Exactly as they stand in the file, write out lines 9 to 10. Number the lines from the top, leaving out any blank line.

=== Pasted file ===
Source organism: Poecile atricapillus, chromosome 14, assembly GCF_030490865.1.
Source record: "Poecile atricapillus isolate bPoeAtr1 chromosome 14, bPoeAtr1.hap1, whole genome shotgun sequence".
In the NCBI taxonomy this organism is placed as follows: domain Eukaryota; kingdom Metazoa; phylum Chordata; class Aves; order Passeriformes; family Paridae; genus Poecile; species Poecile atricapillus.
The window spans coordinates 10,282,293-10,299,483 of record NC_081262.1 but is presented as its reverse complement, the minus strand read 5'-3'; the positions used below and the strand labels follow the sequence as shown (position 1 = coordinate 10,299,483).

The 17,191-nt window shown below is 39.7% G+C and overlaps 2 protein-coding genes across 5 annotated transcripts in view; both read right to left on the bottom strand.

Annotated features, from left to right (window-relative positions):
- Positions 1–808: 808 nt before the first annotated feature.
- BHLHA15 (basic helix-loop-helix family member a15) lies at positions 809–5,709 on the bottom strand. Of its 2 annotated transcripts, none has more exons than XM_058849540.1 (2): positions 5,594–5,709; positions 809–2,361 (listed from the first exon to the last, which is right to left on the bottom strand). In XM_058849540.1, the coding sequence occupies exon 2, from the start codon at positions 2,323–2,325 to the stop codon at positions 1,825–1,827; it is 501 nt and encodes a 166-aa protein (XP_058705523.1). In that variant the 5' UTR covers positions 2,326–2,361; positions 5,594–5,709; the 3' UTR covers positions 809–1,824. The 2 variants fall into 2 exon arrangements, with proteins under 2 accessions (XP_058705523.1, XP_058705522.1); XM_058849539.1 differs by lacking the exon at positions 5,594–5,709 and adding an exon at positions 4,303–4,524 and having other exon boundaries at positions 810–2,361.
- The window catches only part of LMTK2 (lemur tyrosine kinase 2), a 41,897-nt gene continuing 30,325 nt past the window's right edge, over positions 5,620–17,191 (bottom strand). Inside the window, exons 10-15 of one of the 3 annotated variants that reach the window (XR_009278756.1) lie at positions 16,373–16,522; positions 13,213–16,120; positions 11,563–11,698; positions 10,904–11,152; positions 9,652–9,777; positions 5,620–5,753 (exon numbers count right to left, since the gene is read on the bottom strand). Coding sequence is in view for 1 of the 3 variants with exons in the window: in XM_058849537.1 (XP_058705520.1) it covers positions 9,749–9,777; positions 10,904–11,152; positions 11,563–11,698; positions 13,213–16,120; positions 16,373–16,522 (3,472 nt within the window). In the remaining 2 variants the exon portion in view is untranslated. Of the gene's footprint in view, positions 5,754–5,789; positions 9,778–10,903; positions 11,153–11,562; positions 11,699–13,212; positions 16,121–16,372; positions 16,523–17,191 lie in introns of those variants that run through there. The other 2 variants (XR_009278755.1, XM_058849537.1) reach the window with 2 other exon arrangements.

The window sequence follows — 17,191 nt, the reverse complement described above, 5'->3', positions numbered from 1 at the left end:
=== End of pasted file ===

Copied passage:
- The window catches only part of LMTK2 (lemur tyrosine kinase 2), a 41,897-nt gene continuing 30,325 nt past the window's right edge, over positions 5,620–17,191 (bottom strand). Inside the window, exons 10-15 of one of the 3 annotated variants that reach the window (XR_009278756.1) lie at positions 16,373–16,522; positions 13,213–16,120; positions 11,563–11,698; positions 10,904–11,152; positions 9,652–9,777; positions 5,620–5,753 (exon numbers count right to left, since the gene is read on the bottom strand). Coding sequence is in view for 1 of the 3 variants with exons in the window: in XM_058849537.1 (XP_058705520.1) it covers positions 9,749–9,777; positions 10,904–11,152; positions 11,563–11,698; positions 13,213–16,120; positions 16,373–16,522 (3,472 nt within the window). In the remaining 2 variants the exon portion in view is untranslated. Of the gene's footprint in view, positions 5,754–5,789; positions 9,778–10,903; positions 11,153–11,562; positions 11,699–13,212; positions 16,121–16,372; positions 16,523–17,191 lie in introns of those variants that run through there. The other 2 variants (XR_009278755.1, XM_058849537.1) reach the window with 2 other exon arrangements.

The window sequence follows — 17,191 nt, the reverse complement described above, 5'->3', positions numbered from 1 at the left end: